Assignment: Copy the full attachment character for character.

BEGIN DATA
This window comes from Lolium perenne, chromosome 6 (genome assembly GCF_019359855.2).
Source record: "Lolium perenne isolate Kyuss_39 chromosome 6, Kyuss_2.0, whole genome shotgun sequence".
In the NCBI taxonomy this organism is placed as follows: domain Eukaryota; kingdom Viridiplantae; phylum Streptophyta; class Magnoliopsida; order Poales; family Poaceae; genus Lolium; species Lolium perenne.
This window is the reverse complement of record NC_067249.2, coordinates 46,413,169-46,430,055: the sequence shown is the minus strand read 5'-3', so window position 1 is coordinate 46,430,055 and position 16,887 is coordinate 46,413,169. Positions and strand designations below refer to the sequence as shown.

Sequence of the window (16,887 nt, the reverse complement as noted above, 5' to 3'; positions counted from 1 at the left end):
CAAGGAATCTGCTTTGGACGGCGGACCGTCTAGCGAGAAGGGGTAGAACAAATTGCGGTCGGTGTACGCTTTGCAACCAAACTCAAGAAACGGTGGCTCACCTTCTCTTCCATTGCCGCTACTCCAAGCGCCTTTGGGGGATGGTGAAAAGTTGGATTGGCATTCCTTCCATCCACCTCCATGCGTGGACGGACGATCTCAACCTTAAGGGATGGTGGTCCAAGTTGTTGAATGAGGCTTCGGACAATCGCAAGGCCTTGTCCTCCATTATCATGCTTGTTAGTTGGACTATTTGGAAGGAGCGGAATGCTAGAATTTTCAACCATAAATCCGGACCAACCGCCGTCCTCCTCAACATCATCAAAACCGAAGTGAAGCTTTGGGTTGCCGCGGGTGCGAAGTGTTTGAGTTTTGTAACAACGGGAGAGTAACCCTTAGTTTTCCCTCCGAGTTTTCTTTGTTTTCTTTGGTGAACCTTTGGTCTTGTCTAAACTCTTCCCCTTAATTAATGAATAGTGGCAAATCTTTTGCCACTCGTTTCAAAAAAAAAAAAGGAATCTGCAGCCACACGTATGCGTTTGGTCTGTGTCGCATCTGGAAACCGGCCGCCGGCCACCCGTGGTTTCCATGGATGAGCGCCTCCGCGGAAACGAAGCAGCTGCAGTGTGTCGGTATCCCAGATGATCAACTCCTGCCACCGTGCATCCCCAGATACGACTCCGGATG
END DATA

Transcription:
This window comes from Lolium perenne, chromosome 6 (genome assembly GCF_019359855.2).
Source record: "Lolium perenne isolate Kyuss_39 chromosome 6, Kyuss_2.0, whole genome shotgun sequence".
In the NCBI taxonomy this organism is placed as follows: domain Eukaryota; kingdom Viridiplantae; phylum Streptophyta; class Magnoliopsida; order Poales; family Poaceae; genus Lolium; species Lolium perenne.
This window is the reverse complement of record NC_067249.2, coordinates 46,413,169-46,430,055: the sequence shown is the minus strand read 5'-3', so window position 1 is coordinate 46,430,055 and position 16,887 is coordinate 46,413,169. Positions and strand designations below refer to the sequence as shown.

Sequence of the window (16,887 nt, the reverse complement as noted above, 5' to 3'; positions counted from 1 at the left end):
CAAGGAATCTGCTTTGGACGGCGGACCGTCTAGCGAGAAGGGGTAGAACAAATTGCGGTCGGTGTACGCTTTGCAACCAAACTCAAGAAACGGTGGCTCACCTTCTCTTCCATTGCCGCTACTCCAAGCGCCTTTGGGGGATGGTGAAAAGTTGGATTGGCATTCCTTCCATCCACCTCCATGCGTGGACGGACGATCTCAACCTTAAGGGATGGTGGTCCAAGTTGTTGAATGAGGCTTCGGACAATCGCAAGGCCTTGTCCTCCATTATCATGCTTGTTAGTTGGACTATTTGGAAGGAGCGGAATGCTAGAATTTTCAACCATAAATCCGGACCAACCGCCGTCCTCCTCAACATCATCAAAACCGAAGTGAAGCTTTGGGTTGCCGCGGGTGCGAAGTGTTTGAGTTTTGTAACAACGGGAGAGTAACCCTTAGTTTTCCCTCCGAGTTTTCTTTGTTTTCTTTGGTGAACCTTTGGTCTTGTCTAAACTCTTCCCCTTAATTAATGAATAGTGGCAAATCTTTTGCCACTCGTTTCAAAAAAAAAAAAGGAATCTGCAGCCACACGTATGCGTTTGGTCTGTGTCGCATCTGGAAACCGGCCGCCGGCCACCCGTGGTTTCCATGGATGAGCGCCTCCGCGGAAACGAAGCAGCTGCAGTGTGTCGGTATCCCAGATGATCAACTCCTGCCACCGTGCATCCCCAGATACGACTCCGGATG